Voice of America Interview

Voice of America interviewed me about China’s role in the opioid crisis. The video interview will be produced soon.

Here’s the article in Mandarin Chinese:

https://www.voachinese.com/a/opioid-china-20170905/4016464.html

Here’s a rough English translation, using Google Translate:

CHINA

New Opium War: China ‘s Fatal Exports

September 6, 2017

Opioids

WASHINGTON –

Every day, an average of 100 Americans died of opioid overdose. Last month, President Chuanpu announced the country’s entry into the “state of emergency” of opioid abuse. In this “unprecedented” crisis, China is an important part, because most of the synthetic opium drugs, made in China, exported from China, especially the highly toxic fentanyl. Law enforcement officers said there is more and more fentanyl through mail into the United States, to challenge the law enforcement.

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3 CNN Appearances

Tune in on Saturday, September 23 to see my two live interviews on CNN Newsroom and to watch an episode about one of my cases on CNN Declassified.

Fredricka Whitfield will interview me about narco-terrorism at 12:50 p.m. and Ana Cabrera will interview me again at 8:50 p.m.

At 9:00 p.m., CNN Declassified will air Heroin’s Godfather: Haji Bagcho.

CNN Declassified Tonight

CNN Declassified is scheduled to air The Godfather of Heroin tonight at 9:00 p.m. ET. This episode details the investigation and arrest of Haji Bagcho, the world’s most prolific drug trafficker.

If the episode is postponed for CNN’s coverage of hurricane Irma, which is possible, I’ll post an update with the new date and time.

http://www.cnn.com/2017/08/10/world/afghanistan-war-opium-heroin-facts-declassified/index.html

After 16 Years of War, Afghanistan Still World’s Heroin Supplier

After 16 Years of War, Afghanistan Still World’s Heroin Supplier

By Jeffrey James Higgins

Published on August 23, 2017

On Monday, President Donald Trump revealed many substantive changes to U.S. strategy in Afghanistan, but the longest war in U.S. history cannot be won without confronting narco-terrorism. After 16 years and billions of U.S. dollars spent, Afghanistan now supplies more than 75 percent of the world’s heroin and the region hosts the highest concentration of terrorist groups. Not only that, Afghanistan serves as a primary hub where the world’s largest drug trafficking groups directly support Islamic terrorism. There will be none of Trump’s promise of victory without confronting these dark truths.

Narco-terrorism describes the nexus between drug traffickers and terrorists. It manifests itself in four basic forms: 1) drug traffickers who engage in terrorist activity to further their drug trade; 2) terrorists who sell drugs to finance their operations; 3) organizations with equal interests in drug trafficking and terrorism; and 4) drug traffickers and terrorists who mutually support each other.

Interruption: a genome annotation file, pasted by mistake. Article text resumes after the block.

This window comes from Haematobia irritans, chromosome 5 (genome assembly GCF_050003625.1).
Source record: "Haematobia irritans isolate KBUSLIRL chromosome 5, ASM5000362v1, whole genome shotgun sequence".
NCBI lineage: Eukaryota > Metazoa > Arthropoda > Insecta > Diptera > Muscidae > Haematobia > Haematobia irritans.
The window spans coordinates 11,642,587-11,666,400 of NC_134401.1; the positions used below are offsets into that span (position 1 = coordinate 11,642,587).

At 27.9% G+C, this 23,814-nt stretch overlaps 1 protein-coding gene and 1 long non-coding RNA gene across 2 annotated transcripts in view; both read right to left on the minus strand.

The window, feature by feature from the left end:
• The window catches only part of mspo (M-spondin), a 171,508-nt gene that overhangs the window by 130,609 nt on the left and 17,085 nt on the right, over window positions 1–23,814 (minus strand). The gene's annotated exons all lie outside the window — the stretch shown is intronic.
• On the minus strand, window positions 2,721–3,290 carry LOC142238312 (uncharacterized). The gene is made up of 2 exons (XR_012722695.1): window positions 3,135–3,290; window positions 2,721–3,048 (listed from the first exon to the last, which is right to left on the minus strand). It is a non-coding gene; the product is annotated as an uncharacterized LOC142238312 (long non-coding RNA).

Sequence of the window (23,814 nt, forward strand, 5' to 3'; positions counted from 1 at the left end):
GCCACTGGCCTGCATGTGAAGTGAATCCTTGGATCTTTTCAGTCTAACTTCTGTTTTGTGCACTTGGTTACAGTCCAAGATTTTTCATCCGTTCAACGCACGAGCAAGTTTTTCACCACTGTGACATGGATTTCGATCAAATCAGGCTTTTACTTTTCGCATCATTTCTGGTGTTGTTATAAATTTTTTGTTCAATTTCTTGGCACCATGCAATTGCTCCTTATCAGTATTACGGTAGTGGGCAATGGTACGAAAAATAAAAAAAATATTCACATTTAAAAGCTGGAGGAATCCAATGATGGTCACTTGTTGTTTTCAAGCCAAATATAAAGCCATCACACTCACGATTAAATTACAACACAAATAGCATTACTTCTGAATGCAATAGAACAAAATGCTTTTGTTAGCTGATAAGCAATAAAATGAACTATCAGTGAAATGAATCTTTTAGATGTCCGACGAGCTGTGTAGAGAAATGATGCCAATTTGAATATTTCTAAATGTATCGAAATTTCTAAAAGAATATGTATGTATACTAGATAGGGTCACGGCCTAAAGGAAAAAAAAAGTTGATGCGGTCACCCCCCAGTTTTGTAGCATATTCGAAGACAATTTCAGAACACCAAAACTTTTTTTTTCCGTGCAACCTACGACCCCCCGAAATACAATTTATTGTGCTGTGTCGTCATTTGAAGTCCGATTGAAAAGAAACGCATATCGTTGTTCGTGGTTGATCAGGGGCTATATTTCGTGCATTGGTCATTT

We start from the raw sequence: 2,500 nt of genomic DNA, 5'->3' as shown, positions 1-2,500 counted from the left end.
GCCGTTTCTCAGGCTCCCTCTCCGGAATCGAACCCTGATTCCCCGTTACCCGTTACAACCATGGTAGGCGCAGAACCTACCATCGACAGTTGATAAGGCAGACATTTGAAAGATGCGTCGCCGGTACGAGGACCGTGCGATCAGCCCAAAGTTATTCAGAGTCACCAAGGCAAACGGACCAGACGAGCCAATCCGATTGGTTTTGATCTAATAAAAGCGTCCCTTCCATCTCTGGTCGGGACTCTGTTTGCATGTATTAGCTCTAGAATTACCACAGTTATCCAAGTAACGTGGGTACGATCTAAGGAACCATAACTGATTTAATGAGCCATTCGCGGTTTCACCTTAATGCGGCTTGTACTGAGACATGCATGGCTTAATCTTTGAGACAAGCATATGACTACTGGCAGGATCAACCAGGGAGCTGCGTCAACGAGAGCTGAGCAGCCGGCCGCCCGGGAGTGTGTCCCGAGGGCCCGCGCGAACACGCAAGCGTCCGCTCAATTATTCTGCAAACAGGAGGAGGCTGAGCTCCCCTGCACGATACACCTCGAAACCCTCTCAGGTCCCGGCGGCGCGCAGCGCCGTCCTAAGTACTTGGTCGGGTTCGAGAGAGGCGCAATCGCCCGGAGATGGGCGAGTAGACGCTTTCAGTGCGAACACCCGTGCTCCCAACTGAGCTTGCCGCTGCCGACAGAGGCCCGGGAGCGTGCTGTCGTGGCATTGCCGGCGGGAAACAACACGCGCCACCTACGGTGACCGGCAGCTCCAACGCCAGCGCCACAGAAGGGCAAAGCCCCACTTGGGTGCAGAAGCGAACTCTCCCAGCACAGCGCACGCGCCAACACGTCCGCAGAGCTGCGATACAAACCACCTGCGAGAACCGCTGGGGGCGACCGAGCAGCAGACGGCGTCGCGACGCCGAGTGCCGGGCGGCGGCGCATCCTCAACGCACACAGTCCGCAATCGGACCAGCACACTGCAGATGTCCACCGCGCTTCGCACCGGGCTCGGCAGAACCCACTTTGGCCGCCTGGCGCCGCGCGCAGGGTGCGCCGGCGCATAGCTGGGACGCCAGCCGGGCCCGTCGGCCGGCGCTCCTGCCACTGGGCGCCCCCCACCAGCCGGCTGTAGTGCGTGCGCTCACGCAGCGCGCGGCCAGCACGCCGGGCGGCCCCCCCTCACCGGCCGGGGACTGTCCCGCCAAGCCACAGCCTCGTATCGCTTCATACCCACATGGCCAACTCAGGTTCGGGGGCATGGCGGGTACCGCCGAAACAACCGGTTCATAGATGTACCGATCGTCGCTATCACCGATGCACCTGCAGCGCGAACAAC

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End the Myth

Law Enforcement Today

By Jeffrey James Higgins

Published on August 19 2017

Stories about racism are dominating the news and the false narrative that there is an epidemic of racist police officers killing unarmed black men continues to be widely believed, despite overwhelming evidence to the contrary. It was a hot political issue during the last presidential campaign and it became one of the most reported stories in 2016. The value of propagating this falsehood has dwindled since the election, but it still lurks below the surface, waiting to be resurrected as a political weapon.

It is time to end this myth.

A quick statistical analysis of reported police shootings in 2015 and 2016 clearly shows that the unlawful use of deadly force by police against blacks is statistically insignificant. The number of people killed by insects in the United States each year is higher than the number of unarmed blacks shot and killed by police officers. Unfortunately the proliferation of this political lie and the vilification of police has resulted in the assassination of police officers, inflamed racial tensions, and a surge of violence in black communities.

Obviously, there is racism in the United States, just like there is in every other country in the world. Some police officers do commit individual acts of racism and there may even be residual, systemically racist policies in some police departments. There are also instances when deadly force is improperly used by some police officers, but racism cannot be assumed without evidence. While individual acts of racism and excessive use of deadly force by police do exist, the characterization of these incidents as systemic problems is absurd.

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Understanding Narco-Terrorism

Burning seized drugs in Kabul, Afghanistan, in 2005. Photo by Jeffrey James Higgins.

American Thinker

By JeffreyJames Higgins

Published on June 13, 2017

To defeat terrorism, the United States should use federal criminal laws to aggressively target narco-terrorists. While narco-terrorism is frequently mentioned in the news, it is rarely explained properly, and as a result, many skeptics doubt its impact. Understanding how drug trafficking fuels terrorism is necessary to craft effective counterterrorism policy and to triumph in the global war on terror.

Narco-terrorism describes the nexus between drug trafficking and terrorism. This term covers a wide spectrum of behavior, but there are four primary types of narco-terrorism. As a special agent with the DEA, I investigated narco-terrorism for over a decade. After the narco-terrorism law was enacted in 2006, I made the first, precedent-setting arrest for narco-terrorism and I was the case agent for the first two narco-terrorism convictions. The link between narcotics trafficking and terrorism is significant and has been repeatedly proven in court. Continue reading “Understanding Narco-Terrorism”